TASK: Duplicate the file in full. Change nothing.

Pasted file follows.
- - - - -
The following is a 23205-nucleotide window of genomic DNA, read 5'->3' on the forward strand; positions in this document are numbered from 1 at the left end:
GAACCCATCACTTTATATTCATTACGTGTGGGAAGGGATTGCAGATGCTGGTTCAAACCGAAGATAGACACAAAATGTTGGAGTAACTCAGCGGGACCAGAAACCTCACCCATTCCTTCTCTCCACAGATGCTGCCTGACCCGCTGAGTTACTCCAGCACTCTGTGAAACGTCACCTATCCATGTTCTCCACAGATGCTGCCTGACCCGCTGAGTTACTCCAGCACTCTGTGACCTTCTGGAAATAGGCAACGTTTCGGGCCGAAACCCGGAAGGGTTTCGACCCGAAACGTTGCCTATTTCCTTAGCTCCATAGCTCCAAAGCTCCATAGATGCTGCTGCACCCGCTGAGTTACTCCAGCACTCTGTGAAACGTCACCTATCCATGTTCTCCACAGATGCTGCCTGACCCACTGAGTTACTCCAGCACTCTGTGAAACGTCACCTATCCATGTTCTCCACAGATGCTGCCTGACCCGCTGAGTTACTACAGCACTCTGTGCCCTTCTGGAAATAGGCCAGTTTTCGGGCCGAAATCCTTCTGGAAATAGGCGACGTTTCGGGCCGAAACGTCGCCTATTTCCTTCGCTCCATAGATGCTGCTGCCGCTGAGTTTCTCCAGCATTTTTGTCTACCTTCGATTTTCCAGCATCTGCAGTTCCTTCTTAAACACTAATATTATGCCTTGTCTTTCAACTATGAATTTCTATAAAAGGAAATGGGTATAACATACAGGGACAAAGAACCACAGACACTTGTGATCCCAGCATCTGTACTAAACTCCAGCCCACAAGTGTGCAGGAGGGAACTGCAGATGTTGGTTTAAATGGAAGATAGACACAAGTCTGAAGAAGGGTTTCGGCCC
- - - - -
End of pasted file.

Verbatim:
The following is a 23205-nucleotide window of genomic DNA, read 5'->3' on the forward strand; positions in this document are numbered from 1 at the left end:
GAACCCATCACTTTATATTCATTACGTGTGGGAAGGGATTGCAGATGCTGGTTCAAACCGAAGATAGACACAAAATGTTGGAGTAACTCAGCGGGACCAGAAACCTCACCCATTCCTTCTCTCCACAGATGCTGCCTGACCCGCTGAGTTACTCCAGCACTCTGTGAAACGTCACCTATCCATGTTCTCCACAGATGCTGCCTGACCCGCTGAGTTACTCCAGCACTCTGTGACCTTCTGGAAATAGGCAACGTTTCGGGCCGAAACCCGGAAGGGTTTCGACCCGAAACGTTGCCTATTTCCTTAGCTCCATAGCTCCAAAGCTCCATAGATGCTGCTGCACCCGCTGAGTTACTCCAGCACTCTGTGAAACGTCACCTATCCATGTTCTCCACAGATGCTGCCTGACCCACTGAGTTACTCCAGCACTCTGTGAAACGTCACCTATCCATGTTCTCCACAGATGCTGCCTGACCCGCTGAGTTACTACAGCACTCTGTGCCCTTCTGGAAATAGGCCAGTTTTCGGGCCGAAATCCTTCTGGAAATAGGCGACGTTTCGGGCCGAAACGTCGCCTATTTCCTTCGCTCCATAGATGCTGCTGCCGCTGAGTTTCTCCAGCATTTTTGTCTACCTTCGATTTTCCAGCATCTGCAGTTCCTTCTTAAACACTAATATTATGCCTTGTCTTTCAACTATGAATTTCTATAAAAGGAAATGGGTATAACATACAGGGACAAAGAACCACAGACACTTGTGATCCCAGCATCTGTACTAAACTCCAGCCCACAAGTGTGCAGGAGGGAACTGCAGATGTTGGTTTAAATGGAAGATAGACACAAGTCTGAAGAAGGGTTTCGGCCC